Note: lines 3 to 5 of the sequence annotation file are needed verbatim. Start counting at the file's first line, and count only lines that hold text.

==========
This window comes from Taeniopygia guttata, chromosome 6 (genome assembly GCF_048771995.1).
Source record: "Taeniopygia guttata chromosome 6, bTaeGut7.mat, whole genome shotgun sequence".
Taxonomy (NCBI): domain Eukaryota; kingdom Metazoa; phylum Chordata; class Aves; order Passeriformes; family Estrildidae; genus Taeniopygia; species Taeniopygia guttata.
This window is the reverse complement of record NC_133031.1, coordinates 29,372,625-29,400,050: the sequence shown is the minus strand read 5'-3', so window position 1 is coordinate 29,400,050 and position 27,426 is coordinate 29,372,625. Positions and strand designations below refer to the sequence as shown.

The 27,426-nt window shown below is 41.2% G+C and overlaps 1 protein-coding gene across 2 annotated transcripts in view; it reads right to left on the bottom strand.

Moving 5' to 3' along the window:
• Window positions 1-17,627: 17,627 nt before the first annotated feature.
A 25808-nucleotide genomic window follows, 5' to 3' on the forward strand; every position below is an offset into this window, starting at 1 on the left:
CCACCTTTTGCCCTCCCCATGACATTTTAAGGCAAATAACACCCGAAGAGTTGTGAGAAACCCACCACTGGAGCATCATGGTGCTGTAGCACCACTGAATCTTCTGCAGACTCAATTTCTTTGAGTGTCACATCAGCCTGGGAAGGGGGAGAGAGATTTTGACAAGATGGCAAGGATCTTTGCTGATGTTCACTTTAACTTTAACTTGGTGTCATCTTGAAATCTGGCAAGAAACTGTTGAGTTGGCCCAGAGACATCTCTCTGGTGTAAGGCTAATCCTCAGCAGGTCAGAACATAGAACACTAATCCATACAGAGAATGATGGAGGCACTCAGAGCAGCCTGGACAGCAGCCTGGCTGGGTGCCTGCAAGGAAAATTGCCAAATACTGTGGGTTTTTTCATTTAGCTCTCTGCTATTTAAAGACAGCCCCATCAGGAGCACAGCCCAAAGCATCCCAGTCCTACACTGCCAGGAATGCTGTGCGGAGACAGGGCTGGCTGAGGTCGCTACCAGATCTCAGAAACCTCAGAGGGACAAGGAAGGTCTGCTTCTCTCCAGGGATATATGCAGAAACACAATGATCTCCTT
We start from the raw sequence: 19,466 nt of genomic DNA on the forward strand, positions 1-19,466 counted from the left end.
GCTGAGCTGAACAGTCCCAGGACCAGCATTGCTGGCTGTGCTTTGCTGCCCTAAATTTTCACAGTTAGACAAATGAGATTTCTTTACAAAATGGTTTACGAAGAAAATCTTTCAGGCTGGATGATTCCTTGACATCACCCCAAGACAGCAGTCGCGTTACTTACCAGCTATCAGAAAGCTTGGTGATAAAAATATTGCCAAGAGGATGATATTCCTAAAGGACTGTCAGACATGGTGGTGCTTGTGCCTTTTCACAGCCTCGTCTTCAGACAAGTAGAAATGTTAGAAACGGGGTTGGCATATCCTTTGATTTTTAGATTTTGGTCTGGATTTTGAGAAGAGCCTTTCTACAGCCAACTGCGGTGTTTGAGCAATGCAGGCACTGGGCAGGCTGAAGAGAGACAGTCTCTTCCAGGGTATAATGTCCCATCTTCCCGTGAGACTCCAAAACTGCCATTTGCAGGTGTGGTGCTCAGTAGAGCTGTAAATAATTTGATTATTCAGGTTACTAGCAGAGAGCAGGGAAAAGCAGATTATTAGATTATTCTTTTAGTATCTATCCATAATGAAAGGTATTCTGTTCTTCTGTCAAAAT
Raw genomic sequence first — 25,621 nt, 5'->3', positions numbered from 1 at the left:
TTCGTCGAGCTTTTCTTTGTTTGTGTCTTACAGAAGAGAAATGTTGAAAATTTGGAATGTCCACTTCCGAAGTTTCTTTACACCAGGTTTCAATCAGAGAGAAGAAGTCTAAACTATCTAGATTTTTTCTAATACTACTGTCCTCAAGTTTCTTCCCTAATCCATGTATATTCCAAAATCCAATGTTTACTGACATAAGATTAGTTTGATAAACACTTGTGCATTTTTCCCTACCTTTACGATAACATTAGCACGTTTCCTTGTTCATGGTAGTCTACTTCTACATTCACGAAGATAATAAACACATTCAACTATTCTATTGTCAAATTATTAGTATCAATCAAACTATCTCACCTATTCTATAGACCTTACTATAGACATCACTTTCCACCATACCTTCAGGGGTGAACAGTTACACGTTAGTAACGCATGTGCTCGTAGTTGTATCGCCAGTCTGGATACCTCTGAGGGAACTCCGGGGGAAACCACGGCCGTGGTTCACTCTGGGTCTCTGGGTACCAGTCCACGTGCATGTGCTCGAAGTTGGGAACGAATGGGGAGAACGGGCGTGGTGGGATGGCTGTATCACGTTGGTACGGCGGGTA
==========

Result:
Taxonomy (NCBI): domain Eukaryota; kingdom Metazoa; phylum Chordata; class Aves; order Passeriformes; family Estrildidae; genus Taeniopygia; species Taeniopygia guttata.
This window is the reverse complement of record NC_133031.1, coordinates 29,372,625-29,400,050: the sequence shown is the minus strand read 5'-3', so window position 1 is coordinate 29,400,050 and position 27,426 is coordinate 29,372,625. Positions and strand designations below refer to the sequence as shown.

The 27,426-nt window shown below is 41.2% G+C and overlaps 1 protein-coding gene across 2 annotated transcripts in view; it reads right to left on the bottom strand.